- List the senses used in experiencing wind.
- Write predictions of wind's effect on objects using invented spelling.
- Have a discussion in which they show evidence of listening to each other.
- The Wind Blew by Pat Hutchins
- Chart paper, marker
- Clipboard, paper, pen
- Paper cut into squares to make pinwheels (enough for the class)
- Pencils with erasers (for pinwheels)
- Thumbtacks (for pinwheels)
- Book (one that the wind might blow open)
- Pan of water
- Wind Prediction Sheet (PDF)
Set Up and Prepare
- Make a class prediction chart (larger version of student copy)
- Copy Wind Prediction Sheet (PDF) for the class
- Make a pinwheel model
Since wind is something that is abstract and hard for young students to explain and describe, I focus on their conversations about it. I teach them to listen to each other and be accountable during discussion.
While the students are seated at the rug, ask them, "What is wind?" As each child responds you might want to validate each response by saying something like, "Wilfred says that the wind blows his coat. Does anyone agree or disagree with Wilfred?" This encourages the students to listen to each other as they answer.
After the students have given their ideas about wind, read The Wind Blew by Pat Hutchins. Ask the students if Pat said anything in her book that we forgot to mention before.
Explain that the class will be going on a "Wind Walk" to observe the wind. Tell them that while they are outside they are going to look for signs of wind. They will try to see, smell, taste, feel, and hear wind.
Line the students up with outdoor gear on. Bring a clipboard and pen to record observations that the students make.
As you walk outside ask the students questions about the wind. "Where do you see the wind?" "What color is it?" "Can you see the wind?" "Can you see where the wind blows?" Have the students close their eyes, and listen to and smell the wind. Have them open their mouths and "taste" the wind. Then ask them to hold up their hands to see if they can feel the wind. Write down their reactions on the clipboard to share with them later.
Bring the students back into the classroom and discuss their observations.
Show the students the pinwheel. Ask the students what the wind's effect on the pinwheel might be. Blow the pinwheel and show them what wind might do to the pinwheel.
Tell the students that they will continue to study the wind by making this tool to observe wind by. Model making the pinwheel for the students.
Send the students to their tables to make their own pinwheels.
Show the students a group of objects that will be affected by wind in different ways. Such objects might be a rock, ball, book, pan of water, and the pinwheel that they made yesterday. Have the students think in their heads only what might happen to each object in the wind. Show the students a large version of the prediction paper on chart paper. They will use this to record their predictions of wind's effect on each object.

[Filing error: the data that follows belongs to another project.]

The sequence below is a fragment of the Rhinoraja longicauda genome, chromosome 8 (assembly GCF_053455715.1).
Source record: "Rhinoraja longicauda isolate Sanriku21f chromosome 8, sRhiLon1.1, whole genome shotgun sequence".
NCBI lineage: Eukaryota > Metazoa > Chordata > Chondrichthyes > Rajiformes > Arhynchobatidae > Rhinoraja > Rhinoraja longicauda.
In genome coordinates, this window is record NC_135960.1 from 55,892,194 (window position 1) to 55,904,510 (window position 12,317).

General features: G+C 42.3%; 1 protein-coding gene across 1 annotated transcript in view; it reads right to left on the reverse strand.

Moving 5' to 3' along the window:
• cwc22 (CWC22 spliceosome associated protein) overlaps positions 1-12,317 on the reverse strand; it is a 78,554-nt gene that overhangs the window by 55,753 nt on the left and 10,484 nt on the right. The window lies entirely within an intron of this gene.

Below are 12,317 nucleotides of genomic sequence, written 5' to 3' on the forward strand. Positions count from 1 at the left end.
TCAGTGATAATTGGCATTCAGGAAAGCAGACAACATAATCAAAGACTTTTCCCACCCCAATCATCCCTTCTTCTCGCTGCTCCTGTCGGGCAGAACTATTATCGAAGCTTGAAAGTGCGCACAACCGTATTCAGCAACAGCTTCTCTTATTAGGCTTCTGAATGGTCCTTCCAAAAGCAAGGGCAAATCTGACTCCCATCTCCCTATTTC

Send the students to their tables to make their predictions. They will write words using invented spelling and they might use the word wall as an aid. As the students are writing their predictions, circle the room looking for interesting ideas that you will want to share with everyone.
Give the students their one-minute warning, and then have them clean up their tables and head to the rug without their papers. I usually have a paper monitor bring me all the papers so I can access the work that I wanted to share with all the students. On the large paper, record several of the interesting responses for each object.
Read the chart of Wind Predictions that you made yesterday to the class to remind them of the previous day's discussion. Tell them that today we will test the predictions.
Bring the students outside again with the objects to observe. Gather around each object (careful not to block the wind!) and observe the wind's effect on each. (You could also use a fan as a backup if there isn't much wind.)
Return to the classroom. Add another column to the class version of the prediction sheet and record what happened to each object in the wind.
Supporting All Learners
You may have students in your class that have an impaired sense. Since this lesson is heavy on the use of the senses you will want to handle this carefully. Often, individuals with one impaired sense have another sense that compensates. You might want to highlight that student's response when discussing the compensating sense. This may also be a good opportunity for the other students to help explain to the impaired student aspects of sight or sound in a way the student might understand, but you will have to use your discretion.
You may want the students to go back to their prediction charts and add a column with their observations after seeing that object in the wind.
You could send home a blank Wind Prediction Sheet (PDF). The students could choose things from their home to test the effects of wind on those objects.
- The students will discuss wind.
- The students will make pinwheels.
- The students will write predictions and test them.
- Were my students listening to each other during the discussion?
- Were my students able to explain wind?
- Were my students able to make educated predictions?
As the students are discussing wind, observe:
- Are my students able to differentiate their senses?
- Are my students able to use invented spelling to write a prediction?
- Are my students able to make a prediction?
- Are my students able to describe wind?